After every workout I cleaned the grime out of the Nike shoes with an old toothbrush, wadding up newspaper ads from the Press Citizen and stuffing it into the toes to absorb the moisture, the reverent care I gave to them far more attention than my father gave me. They had to last through the track season because I didn’t have the money to buy another pair.
The poster was the coolest birthday present I’d ever gotten. A photo of Steve Prefontaine at the 1972 Olympics, underneath my idol the words.
“Somebody may beat me but they are going to have to bleed to do it.”
I stared at the quote. There was something about “bleed” which touched a nerve. I loved it, a grin filling my face, mom blushing with joy. It would look good on the inside of my bedroom door. A place dad never saw.
“Thanks mom. This is the best.” I impulsively reached out to give her a hug. She squeezed me tightly and then pointed at the cake while Alice switched off the kitchen lights. They sang Happy Birthday in soft voices, a soft glow filling the room as she set the green cake in front of me. Dad was in the living room watching Friday night fights, drinking beer. Mom pointed.
“OK, blow out the candles.”
Alice put her chin on the table and watched as I extinguished the fifteen waxed candles on my St. Patrick’s Day cake, mom serving me an extra big slice because we didn’t have ice cream. I was so happy. We washed dishes afterward, both of us drying while mom washed, Alice and I describing what we planned to do over spring break.
When we finished, mom pulled out an old bedsheet from a cabinet above the refrigerator and wrapped it over my shoulders, telling me to sit in the chair so she could give me a trim.
“It’s way too long…you’re beginning to look like a hobo.” Mom laughed and got started.
She wet my hair with a plant mister, cutting enough off so my earlobes would be visible, finishing with zig zag scissors to create a layered effect. I always enjoyed her ministrations – the careful way she parted my hair in the middle, the precision cuts around my ears, and the quick thirty second scalp massage when she finished.
The length of my hair was starting to draw snide remarks from dad, both of us aware I was pushing my luck if I thought I could get away with it much longer. Since high school he wore a butch and had nothing good to say about my style. It would only lead to conflict that none of us would win. She held the mirror in front of me so I could see her job, kissing me on the top of my head as I smiled at the results.
Our first track meet of the ’74 season was April 4 at West Branch. It was the same day mom had to move Grandma Gatens out of her apartment and into the nursing home. Grandma’s mind was beginning to slip into never-never land, on our last visit thinking Alice and I were her brother and sister, siblings who had been dead for over twenty-five years. Mom was so devastated by the deterioration that she asked me to drive home, staring out the window the whole way, the tears running down her face reflected in the glass.
I understood the consequence of grandma’s senility; why mom was so anxious and distraught. At the end of the month Ashley would no longer have a free place to live. Whether it meant my sister would move back home or find a friend who would put her up was never discussed. It still wasn’t completely clear why Ashley moved out in the first place - although I suspected. The one thing I did know was that we didn’t have the money to continue the lease for her.
I won the frosh-soph two-mile that afternoon with a 10:09, breaking the varsity school record by twenty-seven seconds, certain I would have run faster if there had been more competition. After crossing the line I bent over and stared at the cinders until I caught my breath, amazed to see second place not yet into the last corner when I stood tall. Wow.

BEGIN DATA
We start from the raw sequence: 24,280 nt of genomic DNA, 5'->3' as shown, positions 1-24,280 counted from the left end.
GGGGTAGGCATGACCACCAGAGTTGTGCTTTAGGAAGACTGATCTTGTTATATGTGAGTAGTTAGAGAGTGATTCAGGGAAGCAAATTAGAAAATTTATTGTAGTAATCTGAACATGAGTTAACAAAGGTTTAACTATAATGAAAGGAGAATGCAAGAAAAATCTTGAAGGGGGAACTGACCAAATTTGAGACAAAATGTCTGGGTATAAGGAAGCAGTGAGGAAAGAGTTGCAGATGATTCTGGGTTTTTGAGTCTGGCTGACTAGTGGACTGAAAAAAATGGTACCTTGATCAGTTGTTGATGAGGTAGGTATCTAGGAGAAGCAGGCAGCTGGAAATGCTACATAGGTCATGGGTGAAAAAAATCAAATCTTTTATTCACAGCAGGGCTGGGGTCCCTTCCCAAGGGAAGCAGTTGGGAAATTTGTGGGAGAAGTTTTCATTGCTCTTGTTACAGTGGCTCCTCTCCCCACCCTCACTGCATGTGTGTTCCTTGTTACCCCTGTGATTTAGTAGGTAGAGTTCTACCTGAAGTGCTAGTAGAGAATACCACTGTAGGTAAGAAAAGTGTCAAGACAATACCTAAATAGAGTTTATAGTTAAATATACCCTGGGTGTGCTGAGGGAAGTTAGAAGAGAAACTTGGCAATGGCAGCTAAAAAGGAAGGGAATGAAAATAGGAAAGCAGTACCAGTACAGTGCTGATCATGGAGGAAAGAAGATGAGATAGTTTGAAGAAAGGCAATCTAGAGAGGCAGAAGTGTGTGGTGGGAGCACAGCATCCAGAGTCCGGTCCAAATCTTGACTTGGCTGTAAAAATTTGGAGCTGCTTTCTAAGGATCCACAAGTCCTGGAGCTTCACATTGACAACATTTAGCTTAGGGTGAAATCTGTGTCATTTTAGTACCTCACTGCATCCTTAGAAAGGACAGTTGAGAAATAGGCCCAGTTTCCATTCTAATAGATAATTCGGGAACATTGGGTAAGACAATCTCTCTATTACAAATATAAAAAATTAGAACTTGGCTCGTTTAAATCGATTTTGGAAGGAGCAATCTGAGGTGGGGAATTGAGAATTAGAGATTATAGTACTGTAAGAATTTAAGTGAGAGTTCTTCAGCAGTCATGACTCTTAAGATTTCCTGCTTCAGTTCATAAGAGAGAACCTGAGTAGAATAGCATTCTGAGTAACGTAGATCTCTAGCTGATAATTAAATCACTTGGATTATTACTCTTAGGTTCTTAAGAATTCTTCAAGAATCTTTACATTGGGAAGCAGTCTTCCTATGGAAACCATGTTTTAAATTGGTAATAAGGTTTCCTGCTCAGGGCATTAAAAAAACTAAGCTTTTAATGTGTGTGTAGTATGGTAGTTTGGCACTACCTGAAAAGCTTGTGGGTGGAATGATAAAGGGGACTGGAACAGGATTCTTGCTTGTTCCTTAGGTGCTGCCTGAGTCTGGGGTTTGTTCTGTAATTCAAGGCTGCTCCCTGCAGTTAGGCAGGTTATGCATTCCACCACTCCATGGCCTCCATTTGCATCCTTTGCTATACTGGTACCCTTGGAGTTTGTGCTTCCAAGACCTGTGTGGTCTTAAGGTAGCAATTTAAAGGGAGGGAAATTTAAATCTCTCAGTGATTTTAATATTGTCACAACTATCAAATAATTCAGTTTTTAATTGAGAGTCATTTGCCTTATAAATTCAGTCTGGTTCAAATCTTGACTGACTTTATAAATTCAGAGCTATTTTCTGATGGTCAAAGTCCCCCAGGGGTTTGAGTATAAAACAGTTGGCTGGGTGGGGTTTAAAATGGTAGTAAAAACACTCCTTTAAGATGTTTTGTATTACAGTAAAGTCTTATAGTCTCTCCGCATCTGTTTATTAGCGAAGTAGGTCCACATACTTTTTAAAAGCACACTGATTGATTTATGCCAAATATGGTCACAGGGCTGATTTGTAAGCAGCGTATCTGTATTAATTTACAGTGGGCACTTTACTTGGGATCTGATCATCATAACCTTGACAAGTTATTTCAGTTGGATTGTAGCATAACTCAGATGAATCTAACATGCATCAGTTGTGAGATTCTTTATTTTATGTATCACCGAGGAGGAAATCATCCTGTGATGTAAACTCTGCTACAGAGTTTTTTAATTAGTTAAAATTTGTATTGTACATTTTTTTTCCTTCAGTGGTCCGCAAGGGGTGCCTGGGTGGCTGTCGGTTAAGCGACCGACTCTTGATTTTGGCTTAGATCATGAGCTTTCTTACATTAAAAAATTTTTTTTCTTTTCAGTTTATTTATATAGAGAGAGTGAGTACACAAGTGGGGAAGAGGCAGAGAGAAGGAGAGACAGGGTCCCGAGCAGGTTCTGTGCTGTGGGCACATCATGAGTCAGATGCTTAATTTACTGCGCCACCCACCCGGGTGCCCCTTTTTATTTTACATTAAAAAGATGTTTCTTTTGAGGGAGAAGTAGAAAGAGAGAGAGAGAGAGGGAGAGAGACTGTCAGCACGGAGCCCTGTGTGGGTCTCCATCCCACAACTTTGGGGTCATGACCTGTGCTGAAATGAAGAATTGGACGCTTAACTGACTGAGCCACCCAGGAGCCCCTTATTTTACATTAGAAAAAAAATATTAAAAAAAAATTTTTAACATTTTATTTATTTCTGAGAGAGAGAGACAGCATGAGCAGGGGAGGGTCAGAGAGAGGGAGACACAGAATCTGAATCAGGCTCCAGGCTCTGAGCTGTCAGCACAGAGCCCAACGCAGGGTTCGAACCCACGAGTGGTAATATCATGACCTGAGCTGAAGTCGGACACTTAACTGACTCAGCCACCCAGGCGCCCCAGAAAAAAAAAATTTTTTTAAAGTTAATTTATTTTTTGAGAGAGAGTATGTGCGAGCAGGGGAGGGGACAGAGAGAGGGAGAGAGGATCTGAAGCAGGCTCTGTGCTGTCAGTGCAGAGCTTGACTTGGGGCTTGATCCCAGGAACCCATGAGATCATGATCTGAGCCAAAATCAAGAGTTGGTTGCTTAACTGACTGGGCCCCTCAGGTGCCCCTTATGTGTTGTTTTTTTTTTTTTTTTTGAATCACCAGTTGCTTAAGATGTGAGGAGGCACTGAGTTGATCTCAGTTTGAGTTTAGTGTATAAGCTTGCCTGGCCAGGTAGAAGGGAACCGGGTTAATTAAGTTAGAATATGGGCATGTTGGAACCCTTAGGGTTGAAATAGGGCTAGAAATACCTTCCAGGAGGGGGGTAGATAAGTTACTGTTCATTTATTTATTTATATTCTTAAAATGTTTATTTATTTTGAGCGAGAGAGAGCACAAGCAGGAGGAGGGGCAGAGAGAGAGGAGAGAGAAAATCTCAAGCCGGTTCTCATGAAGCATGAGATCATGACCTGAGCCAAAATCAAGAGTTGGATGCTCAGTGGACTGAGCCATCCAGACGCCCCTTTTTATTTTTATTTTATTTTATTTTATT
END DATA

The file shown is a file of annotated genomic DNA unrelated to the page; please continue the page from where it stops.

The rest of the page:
Nothing in my life could match this feeling. The confidence it gave me. The moment of bliss. If I had gotten straight A’s I wouldn’t have been happier.
Coach Raffensperger jogged by and patted me on the back, smiling over his shoulder and shouting, “Good job Matt” as he grabbed two hurdles to place on the straightaway. This is so cool.
Steve Skogstad won the mile later that afternoon, the bus ride back home a joyous affair. It was strange to have so much praise heaped on me – to have adults give a compliment rather than dish out criticism, even my teammates appreciative of today’s performance. I realized that all the running we did in the worst of the winter was worth it – paying off with a reward I’d never experienced before.
As I stared out the bus window after the initial uproar subsided, I thought about serendipity, and the role it played in our friendship. Steve and I were perfect training partners. Blue-collar workers. Guys with little given to them – but ones that wanted more. Though Steve was probably more talented than me, I pushed myself harder in races, possessing a unique ability to ignore the pain that he couldn’t. He always complained about beating me in practice but never in meets, joking that mom must have some special breakfast on meet mornings.
Yet despite my success, I wouldn’t have achieved it without him. Steve was always there when others quit on the tough interval workouts or faster tempo runs, readily agreeing to put in more mileage than Raff suggested, my partner just as excited as me to get in the weight room and add bulk to our skinny frames. We were each other’s best motivator. The yin to the other’s yang.
Over the next three weekends Raff mixed our events between the 880, mile, and two mile so we never ran head to head, allowing our confidence to grow unfettered. We got through the blustery weather of April unbeaten, our confidence growing like July corn, the efforts beginning to grab headlines in the local sports sections. Alice cut out each story and posted the articles on her bulletin board, proudly reciting the articles when we talked before bedtime. It was so cool.
Dad was working more and drinking less, our dinners more substantial than fried baloney or hot dogs, although as Saturday approached meals were still a little iffy. And Alice was seldom beside me in bed when I woke up in the morning, the secret pathway easing her fears, reducing the nightmares. But it was only a temporary solution. Ultimately, it wouldn’t be enough. I couldn’t watch over Alice all the time.
On May Day, Alice came home with a bouquet of violets wrapped in tinfoil before dinner, mom with a big smile in response, fawning over the gift as my sister beamed. She kissed Alice on the forehead, insisting on putting them in a tiny vase above the sink. The small act made mom so happy. I’d forgotten how her face could light up the room.
I reminded myself to be just as gracious.